Global Payroll and Benefits — 6 min
Which benefits should you offer employees in South Africa?
While South Africa’s government requires employers to offer certain statutory benefits, companies looking to hire the best talent must offer more than just the baseline. Remote’s guide on hiring workers in South Africa covers a variety of topics including labor laws, payroll, and benefits. In this guide, we will examine benefits in South Africa more closely.
All full-time employees in South Africa are entitled to benefits. Full-time employment in South Africa typically means 40- to 45-hour workweeks.
Employers may use probationary periods to evaluate employees before bringing them on as full hires. However, employees are still entitled to statutory benefits during probationary periods. The only difference between a probationary period and regular employment is that employees on probation may be terminated more easily than employees who are not.
Contractors are not entitled to benefits in South Africa. Employees on fixed-term contracts may be entitled to benefits, depending on the nature of the contract. Employers should be cautious not to misclassify contractors or break South Africa’s labor laws on the proper use of fixed-term contracts.
Employees who work overtime are entitled to overtime pay in South Africa. Employees can only work three hours of overtime per day up to 10 hours of overtime per week. If the employee agrees, overtime limits can be extended to 15 hours a week, but only for two months out of the year.
Overtime rates must be at least 150% of regular wages.
Employees always receive overtime pay for working on Sundays. Employees who normally work Sundays must receive at least 150% pay, while employees who do not regularly work Sundays must receive at least 200% pay.
Employees in South Africa are entitled to receive overtime pay as extra paid time off if they choose. Employers cannot force employees to accept extra PTO in lieu of extra pay. Employees who accept PTO instead of overtime pay earn PTO hours at the same rate they would earn pay: 150% in most scenarios, 200% for Sunday workers who do not normally work Sundays.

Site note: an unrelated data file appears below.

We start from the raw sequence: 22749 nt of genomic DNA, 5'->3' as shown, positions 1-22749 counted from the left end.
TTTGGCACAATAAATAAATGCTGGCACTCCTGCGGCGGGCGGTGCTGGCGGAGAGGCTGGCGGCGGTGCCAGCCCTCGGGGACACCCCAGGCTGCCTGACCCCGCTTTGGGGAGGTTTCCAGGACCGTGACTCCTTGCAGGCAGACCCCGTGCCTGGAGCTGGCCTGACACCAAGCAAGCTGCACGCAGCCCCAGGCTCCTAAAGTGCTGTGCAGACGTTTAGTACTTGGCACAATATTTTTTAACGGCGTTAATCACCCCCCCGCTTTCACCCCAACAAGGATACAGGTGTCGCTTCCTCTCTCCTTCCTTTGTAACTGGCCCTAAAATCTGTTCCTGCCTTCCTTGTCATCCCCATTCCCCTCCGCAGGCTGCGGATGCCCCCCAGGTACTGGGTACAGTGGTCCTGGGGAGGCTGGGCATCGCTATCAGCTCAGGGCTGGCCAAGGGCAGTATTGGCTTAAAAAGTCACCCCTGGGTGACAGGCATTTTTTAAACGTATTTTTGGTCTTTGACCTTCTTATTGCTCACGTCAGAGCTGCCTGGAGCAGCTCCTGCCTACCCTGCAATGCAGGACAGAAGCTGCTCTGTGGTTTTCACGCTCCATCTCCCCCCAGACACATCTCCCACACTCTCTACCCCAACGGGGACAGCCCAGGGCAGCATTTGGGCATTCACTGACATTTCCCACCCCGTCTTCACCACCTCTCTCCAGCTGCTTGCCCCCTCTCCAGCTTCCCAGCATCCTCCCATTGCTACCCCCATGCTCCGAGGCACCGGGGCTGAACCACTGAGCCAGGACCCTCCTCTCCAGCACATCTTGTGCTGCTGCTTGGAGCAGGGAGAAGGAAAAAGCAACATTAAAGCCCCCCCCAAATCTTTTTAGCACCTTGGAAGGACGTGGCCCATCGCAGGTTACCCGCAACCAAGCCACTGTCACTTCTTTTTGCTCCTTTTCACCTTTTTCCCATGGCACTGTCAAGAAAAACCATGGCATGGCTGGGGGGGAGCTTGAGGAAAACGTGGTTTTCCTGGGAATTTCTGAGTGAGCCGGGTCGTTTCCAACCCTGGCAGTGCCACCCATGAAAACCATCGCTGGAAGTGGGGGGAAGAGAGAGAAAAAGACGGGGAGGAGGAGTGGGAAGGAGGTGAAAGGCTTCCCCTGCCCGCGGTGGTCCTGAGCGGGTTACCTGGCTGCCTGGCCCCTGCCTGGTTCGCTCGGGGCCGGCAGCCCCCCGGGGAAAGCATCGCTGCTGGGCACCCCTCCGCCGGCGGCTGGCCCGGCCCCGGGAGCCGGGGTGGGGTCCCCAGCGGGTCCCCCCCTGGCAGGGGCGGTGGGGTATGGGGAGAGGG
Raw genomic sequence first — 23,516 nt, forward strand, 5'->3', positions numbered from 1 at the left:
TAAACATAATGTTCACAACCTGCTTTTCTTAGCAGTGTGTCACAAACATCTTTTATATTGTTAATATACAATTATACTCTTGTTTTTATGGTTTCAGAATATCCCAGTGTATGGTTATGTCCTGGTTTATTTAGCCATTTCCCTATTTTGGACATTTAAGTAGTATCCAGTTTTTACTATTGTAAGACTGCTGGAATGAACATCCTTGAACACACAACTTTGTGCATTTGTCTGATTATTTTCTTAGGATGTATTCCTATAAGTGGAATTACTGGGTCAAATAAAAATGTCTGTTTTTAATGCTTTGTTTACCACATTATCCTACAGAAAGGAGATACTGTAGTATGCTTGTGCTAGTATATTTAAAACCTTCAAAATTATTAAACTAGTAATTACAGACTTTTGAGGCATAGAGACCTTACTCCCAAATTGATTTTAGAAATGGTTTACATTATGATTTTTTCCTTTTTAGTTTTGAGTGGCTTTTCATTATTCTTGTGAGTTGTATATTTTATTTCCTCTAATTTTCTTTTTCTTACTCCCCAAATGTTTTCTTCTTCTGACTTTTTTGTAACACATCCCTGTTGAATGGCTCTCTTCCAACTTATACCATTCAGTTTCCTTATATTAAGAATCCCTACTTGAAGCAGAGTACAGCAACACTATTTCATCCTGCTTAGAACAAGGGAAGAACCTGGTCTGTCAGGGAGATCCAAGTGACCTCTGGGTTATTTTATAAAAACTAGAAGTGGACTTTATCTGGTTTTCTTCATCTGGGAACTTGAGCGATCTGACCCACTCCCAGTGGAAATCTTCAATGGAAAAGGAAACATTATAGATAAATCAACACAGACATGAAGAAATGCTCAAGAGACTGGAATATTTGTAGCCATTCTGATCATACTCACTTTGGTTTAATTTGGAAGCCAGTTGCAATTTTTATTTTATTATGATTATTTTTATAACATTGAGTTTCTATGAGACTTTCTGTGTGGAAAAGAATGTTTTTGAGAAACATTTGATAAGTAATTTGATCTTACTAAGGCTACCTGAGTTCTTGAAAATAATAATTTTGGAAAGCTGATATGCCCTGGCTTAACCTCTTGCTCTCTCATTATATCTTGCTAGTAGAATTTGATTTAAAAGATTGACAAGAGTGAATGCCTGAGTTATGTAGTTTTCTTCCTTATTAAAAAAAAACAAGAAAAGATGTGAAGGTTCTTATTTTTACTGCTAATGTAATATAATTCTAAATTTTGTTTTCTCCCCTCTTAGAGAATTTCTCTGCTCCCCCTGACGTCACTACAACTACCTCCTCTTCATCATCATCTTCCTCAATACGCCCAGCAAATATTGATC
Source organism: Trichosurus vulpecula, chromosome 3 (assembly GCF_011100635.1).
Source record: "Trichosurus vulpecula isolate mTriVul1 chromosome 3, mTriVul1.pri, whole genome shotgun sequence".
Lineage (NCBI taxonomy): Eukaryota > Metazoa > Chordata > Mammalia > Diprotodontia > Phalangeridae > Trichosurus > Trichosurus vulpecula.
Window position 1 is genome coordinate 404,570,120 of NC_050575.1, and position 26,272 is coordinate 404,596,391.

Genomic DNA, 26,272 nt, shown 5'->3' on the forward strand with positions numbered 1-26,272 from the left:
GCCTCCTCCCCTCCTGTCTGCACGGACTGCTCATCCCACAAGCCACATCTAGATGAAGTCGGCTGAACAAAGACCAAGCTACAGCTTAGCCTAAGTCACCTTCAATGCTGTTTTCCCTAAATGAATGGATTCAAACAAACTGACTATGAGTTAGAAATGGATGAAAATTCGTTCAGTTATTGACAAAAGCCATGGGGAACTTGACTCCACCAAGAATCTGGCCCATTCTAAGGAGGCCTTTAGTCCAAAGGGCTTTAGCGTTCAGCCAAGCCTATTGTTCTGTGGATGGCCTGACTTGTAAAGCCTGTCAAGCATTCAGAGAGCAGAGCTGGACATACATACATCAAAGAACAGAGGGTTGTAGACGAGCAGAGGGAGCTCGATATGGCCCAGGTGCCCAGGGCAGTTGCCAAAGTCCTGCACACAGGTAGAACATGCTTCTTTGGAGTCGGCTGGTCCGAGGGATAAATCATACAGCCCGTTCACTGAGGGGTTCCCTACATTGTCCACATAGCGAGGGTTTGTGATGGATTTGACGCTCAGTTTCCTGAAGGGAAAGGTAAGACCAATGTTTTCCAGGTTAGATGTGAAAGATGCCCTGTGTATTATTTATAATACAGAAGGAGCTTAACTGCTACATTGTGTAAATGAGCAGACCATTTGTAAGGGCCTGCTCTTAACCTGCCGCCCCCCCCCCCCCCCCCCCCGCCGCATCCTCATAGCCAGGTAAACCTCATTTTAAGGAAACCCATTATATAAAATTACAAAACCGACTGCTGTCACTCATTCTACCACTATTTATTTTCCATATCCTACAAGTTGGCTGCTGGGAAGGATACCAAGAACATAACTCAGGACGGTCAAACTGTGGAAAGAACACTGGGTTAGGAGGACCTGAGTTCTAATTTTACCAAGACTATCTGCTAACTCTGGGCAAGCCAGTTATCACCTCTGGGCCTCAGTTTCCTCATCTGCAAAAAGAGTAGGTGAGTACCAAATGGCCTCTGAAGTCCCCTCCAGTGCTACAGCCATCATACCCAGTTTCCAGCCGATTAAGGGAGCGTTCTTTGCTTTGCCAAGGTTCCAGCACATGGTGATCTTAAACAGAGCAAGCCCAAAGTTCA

Paid time off is a statutory requirement in South Africa, meaning employers must offer their employees a minimum amount of PTO to be compliant with national law.
Full-time employees must receive a minimum of 15 paid days off per year in addition to paid time off during all public holidays. If a holiday falls on a weekend, the paid holiday for workers is recognized the next Monday. South Africa recognizes 12 public holidays each year.
Employers in South Africa must allow unused PTO to roll over. Employers cannot take away unused PTO. When employees leave, they are entitled to a payout of all unused PTO.
While these laws may sound like they would allow employees to build massive PTO banks indefinitely, that is not usually the case. Employers can set expiration dates for unused PTO in many circumstances. Remote’s legal team can help your company establish a compliant PTO policy in South Africa.
South Africa also requires employers to provide a type of paid leave called family responsibility leave. Employees are eligible for family responsibility leave after working for four consecutive months with the same employer for an average of four days per week.
The South African government establishes strict use cases for family responsibility leave. Employees may only use this leave after the birth of a child, to care for their own sick child, or to grieve the loss of an immediate family member.
The list of immediate family members whose deaths are covered by family responsibility leave is:
Employees receive three days of family responsibility leave per year. Family responsibility leave resets on the anniversary of the employee’s first day of employment every year. Employees may not accrue or roll over family responsibility leave. Employers can offer additional leave, although the mandatory three days is the most common amount.
Sick leave in South Africa is not included under PTO. Instead, businesses in South Africa must offer employees sick time on a three-year renewal period.
Employees receive one day of sick leave for every 26 days of work during their first six months of employment. After the first six months, employees immediately receive access to a bank of sick leave that must include a minimum of 30 paid sick days. Employees who normally work six days per week receive 36 days in their sick leave banks.
The bank resets after three years on the anniversary of the employment date. Employees are not entitled to accrual of sick leave: unused days do not get added to the next three-year period.